Pub Day Repost: Gork, the Teenage Dragon by Gabe Hudson

Gork, the Teenage DragonGork, the Teenage Dragon

by Gabe Hudson
eARC, 400 pg.
Knopf Publishing Group, 2017
Read: June 30 – July 3, 2017

Note: As I re-read this before it goes up, I thought I should stress something: this is a fun book and I think people will enjoy it. The problem is, it takes more words to describe the stuff I wasn’t crazy about than it does to describe the stuff I liked. I chuckled, I grinned, I was happy for Gork’s successes (happier for his best-friend Fribby’s successes — but they usually coincided) — as rare as they were. Don’t let the length of the “bleh” bits here distract you — Hudson just provoked some thoughts.

There were parts of this that were delightful, parts of it that were problematic, parts that were just okay. There were also too many parts, but we’ll get to that in a bit.

Our protagonist and unlikely hero is Gork — a dragon with pretty strong feelings toward Tolkein and the author of Beowulf for the depiction of dragons — he’s sort of a wimp, his horns aren’t that big (pretty small, really), he’s not that fierce (but he wants to be), and he tends to faint at inopportune times and frequently. Nevertheless, he’s about to finish his last year at the War Academy and head off to terrorize and conquer a planet of his own, all he needs to do is get someone to agree to be his queen and they’ll head off. We meet him on the day he’s supposed to do just that. Now, think back to high school — does this seem like a guy who’s going to be getting a lot of dates? Not really — and when your high school is full of dragons intent on learning how to be the nastiest, fiercest, most terrifying conquerors any planet has ever seen, well — Gork’s odds are even worse.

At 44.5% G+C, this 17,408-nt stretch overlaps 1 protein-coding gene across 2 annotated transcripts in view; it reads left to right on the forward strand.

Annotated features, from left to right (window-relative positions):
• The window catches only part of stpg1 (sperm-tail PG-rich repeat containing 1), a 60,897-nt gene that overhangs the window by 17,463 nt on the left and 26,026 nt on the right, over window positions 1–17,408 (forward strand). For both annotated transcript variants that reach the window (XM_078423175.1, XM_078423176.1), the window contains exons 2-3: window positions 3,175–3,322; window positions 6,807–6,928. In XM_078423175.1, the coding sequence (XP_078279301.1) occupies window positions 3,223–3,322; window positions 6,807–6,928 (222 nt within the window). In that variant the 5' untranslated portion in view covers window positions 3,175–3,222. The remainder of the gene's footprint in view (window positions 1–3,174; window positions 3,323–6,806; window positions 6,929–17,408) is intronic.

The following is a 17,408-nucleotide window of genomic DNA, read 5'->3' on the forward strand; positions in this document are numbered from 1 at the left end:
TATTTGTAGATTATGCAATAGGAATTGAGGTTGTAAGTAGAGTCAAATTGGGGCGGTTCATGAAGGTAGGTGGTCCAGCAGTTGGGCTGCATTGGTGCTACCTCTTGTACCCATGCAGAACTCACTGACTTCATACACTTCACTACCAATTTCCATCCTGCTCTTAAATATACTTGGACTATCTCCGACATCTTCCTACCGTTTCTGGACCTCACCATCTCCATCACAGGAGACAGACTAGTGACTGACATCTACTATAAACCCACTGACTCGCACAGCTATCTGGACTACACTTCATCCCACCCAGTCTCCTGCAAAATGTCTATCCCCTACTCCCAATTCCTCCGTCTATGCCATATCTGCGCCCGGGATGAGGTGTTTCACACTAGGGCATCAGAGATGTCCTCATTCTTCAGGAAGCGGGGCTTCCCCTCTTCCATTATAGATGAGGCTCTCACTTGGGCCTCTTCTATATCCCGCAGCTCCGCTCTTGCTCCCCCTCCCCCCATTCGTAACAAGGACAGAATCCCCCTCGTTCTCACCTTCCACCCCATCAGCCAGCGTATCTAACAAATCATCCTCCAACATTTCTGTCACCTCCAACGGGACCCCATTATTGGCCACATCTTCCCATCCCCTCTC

Naturally, because this is a high school story, our puny geek has set his eyes on the most popular, gorgeous and dangerous girl in school. The question really isn’t “Will Gork and his band of friends be able to convince her to be is queen?” It’s, “Will Gork survive the day?” And oddsmakers around the school, put his chance at that at 1%.

This is clearly from the word “go” a comic novel — we’re supposed to laugh at the madness, mayhem and murdering — and it’s easy to do on the whole. It’s a crazy world Hudson’s created for these dragons to go around in, and most of the characters are amusing. I’m not convinced it works that well as a novel as a whole — as a series of goofy episodes that eventually lead to a big showdown with the nastiest dragon around, it’s all right. (I’m not sure that distinction makes sense to anyone).